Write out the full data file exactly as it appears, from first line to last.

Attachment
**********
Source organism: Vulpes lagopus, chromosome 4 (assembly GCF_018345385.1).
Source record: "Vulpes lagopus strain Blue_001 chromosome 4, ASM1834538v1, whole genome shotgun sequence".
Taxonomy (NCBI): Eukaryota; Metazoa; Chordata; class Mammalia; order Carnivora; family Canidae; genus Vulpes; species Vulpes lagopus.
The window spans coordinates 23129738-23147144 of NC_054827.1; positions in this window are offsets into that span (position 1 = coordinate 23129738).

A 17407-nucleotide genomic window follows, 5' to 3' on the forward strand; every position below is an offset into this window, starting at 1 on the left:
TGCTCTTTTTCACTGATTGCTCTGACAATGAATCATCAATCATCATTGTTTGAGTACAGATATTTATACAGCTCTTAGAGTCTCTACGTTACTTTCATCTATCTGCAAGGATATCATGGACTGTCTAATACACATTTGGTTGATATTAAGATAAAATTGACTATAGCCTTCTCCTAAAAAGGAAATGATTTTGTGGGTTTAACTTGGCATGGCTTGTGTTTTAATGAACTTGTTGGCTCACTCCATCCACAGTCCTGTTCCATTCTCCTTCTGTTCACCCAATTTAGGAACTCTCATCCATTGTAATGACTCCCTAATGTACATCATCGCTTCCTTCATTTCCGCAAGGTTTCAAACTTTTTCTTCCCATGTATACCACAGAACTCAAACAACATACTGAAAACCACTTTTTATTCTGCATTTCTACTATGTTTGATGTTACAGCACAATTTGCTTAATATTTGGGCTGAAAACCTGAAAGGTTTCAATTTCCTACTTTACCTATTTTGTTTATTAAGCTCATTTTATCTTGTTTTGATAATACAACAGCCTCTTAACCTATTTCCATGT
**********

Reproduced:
Source organism: Vulpes lagopus, chromosome 4 (assembly GCF_018345385.1).
Source record: "Vulpes lagopus strain Blue_001 chromosome 4, ASM1834538v1, whole genome shotgun sequence".
Taxonomy (NCBI): Eukaryota; Metazoa; Chordata; class Mammalia; order Carnivora; family Canidae; genus Vulpes; species Vulpes lagopus.
The window spans coordinates 23129738-23147144 of NC_054827.1; positions in this window are offsets into that span (position 1 = coordinate 23129738).

A 17407-nucleotide genomic window follows, 5' to 3' on the forward strand; every position below is an offset into this window, starting at 1 on the left:
TGCTCTTTTTCACTGATTGCTCTGACAATGAATCATCAATCATCATTGTTTGAGTACAGATATTTATACAGCTCTTAGAGTCTCTACGTTACTTTCATCTATCTGCAAGGATATCATGGACTGTCTAATACACATTTGGTTGATATTAAGATAAAATTGACTATAGCCTTCTCCTAAAAAGGAAATGATTTTGTGGGTTTAACTTGGCATGGCTTGTGTTTTAATGAACTTGTTGGCTCACTCCATCCACAGTCCTGTTCCATTCTCCTTCTGTTCACCCAATTTAGGAACTCTCATCCATTGTAATGACTCCCTAATGTACATCATCGCTTCCTTCATTTCCGCAAGGTTTCAAACTTTTTCTTCCCATGTATACCACAGAACTCAAACAACATACTGAAAACCACTTTTTATTCTGCATTTCTACTATGTTTGATGTTACAGCACAATTTGCTTAATATTTGGGCTGAAAACCTGAAAGGTTTCAATTTCCTACTTTACCTATTTTGTTTATTAAGCTCATTTTATCTTGTTTTGATAATACAACAGCCTCTTAACCTATTTCCATGT